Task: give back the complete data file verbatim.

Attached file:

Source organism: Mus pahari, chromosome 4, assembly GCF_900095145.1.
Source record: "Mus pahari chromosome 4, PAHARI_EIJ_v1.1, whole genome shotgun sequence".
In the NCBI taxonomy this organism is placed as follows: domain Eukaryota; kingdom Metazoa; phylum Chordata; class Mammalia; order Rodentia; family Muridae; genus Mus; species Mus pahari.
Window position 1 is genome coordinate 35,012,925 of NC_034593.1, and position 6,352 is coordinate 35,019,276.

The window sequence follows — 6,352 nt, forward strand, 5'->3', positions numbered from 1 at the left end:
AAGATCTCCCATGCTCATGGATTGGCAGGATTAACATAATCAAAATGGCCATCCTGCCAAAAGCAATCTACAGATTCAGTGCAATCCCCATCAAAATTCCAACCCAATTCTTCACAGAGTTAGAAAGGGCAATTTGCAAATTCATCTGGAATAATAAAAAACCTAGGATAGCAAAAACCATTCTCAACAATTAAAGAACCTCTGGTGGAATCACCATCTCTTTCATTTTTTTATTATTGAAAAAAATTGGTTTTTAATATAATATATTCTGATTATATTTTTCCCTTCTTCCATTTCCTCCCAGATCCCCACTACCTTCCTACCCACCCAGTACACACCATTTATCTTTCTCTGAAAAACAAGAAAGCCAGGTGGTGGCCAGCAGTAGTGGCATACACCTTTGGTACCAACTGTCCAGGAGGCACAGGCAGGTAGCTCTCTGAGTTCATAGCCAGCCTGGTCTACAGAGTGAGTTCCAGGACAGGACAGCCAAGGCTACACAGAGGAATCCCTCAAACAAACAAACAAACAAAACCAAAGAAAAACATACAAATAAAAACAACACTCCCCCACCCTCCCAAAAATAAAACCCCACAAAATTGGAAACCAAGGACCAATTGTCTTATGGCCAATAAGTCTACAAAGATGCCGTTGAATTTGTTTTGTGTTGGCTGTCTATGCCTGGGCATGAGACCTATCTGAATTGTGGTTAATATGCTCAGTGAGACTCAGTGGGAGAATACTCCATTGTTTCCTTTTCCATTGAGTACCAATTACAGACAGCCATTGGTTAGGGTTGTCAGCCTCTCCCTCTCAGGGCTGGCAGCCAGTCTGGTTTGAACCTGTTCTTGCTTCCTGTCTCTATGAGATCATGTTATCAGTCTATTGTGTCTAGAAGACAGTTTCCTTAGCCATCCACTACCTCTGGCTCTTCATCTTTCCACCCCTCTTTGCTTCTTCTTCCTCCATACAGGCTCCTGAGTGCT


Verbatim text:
Source organism: Mus pahari, chromosome 4, assembly GCF_900095145.1.
Source record: "Mus pahari chromosome 4, PAHARI_EIJ_v1.1, whole genome shotgun sequence".
In the NCBI taxonomy this organism is placed as follows: domain Eukaryota; kingdom Metazoa; phylum Chordata; class Mammalia; order Rodentia; family Muridae; genus Mus; species Mus pahari.
Window position 1 is genome coordinate 35,012,925 of NC_034593.1, and position 6,352 is coordinate 35,019,276.

The window sequence follows — 6,352 nt, forward strand, 5'->3', positions numbered from 1 at the left end:
AAGATCTCCCATGCTCATGGATTGGCAGGATTAACATAATCAAAATGGCCATCCTGCCAAAAGCAATCTACAGATTCAGTGCAATCCCCATCAAAATTCCAACCCAATTCTTCACAGAGTTAGAAAGGGCAATTTGCAAATTCATCTGGAATAATAAAAAACCTAGGATAGCAAAAACCATTCTCAACAATTAAAGAACCTCTGGTGGAATCACCATCTCTTTCATTTTTTTATTATTGAAAAAAATTGGTTTTTAATATAATATATTCTGATTATATTTTTCCCTTCTTCCATTTCCTCCCAGATCCCCACTACCTTCCTACCCACCCAGTACACACCATTTATCTTTCTCTGAAAAACAAGAAAGCCAGGTGGTGGCCAGCAGTAGTGGCATACACCTTTGGTACCAACTGTCCAGGAGGCACAGGCAGGTAGCTCTCTGAGTTCATAGCCAGCCTGGTCTACAGAGTGAGTTCCAGGACAGGACAGCCAAGGCTACACAGAGGAATCCCTCAAACAAACAAACAAACAAAACCAAAGAAAAACATACAAATAAAAACAACACTCCCCCACCCTCCCAAAAATAAAACCCCACAAAATTGGAAACCAAGGACCAATTGTCTTATGGCCAATAAGTCTACAAAGATGCCGTTGAATTTGTTTTGTGTTGGCTGTCTATGCCTGGGCATGAGACCTATCTGAATTGTGGTTAATATGCTCAGTGAGACTCAGTGGGAGAATACTCCATTGTTTCCTTTTCCATTGAGTACCAATTACAGACAGCCATTGGTTAGGGTTGTCAGCCTCTCCCTCTCAGGGCTGGCAGCCAGTCTGGTTTGAACCTGTTCTTGCTTCCTGTCTCTATGAGATCATGTTATCAGTCTATTGTGTCTAGAAGACAGTTTCCTTAGCCATCCACTACCTCTGGCTCTTCATCTTTCCACCCCTCTTTGCTTCTTCTTCCTCCATACAGGCTCCTGAGTGCT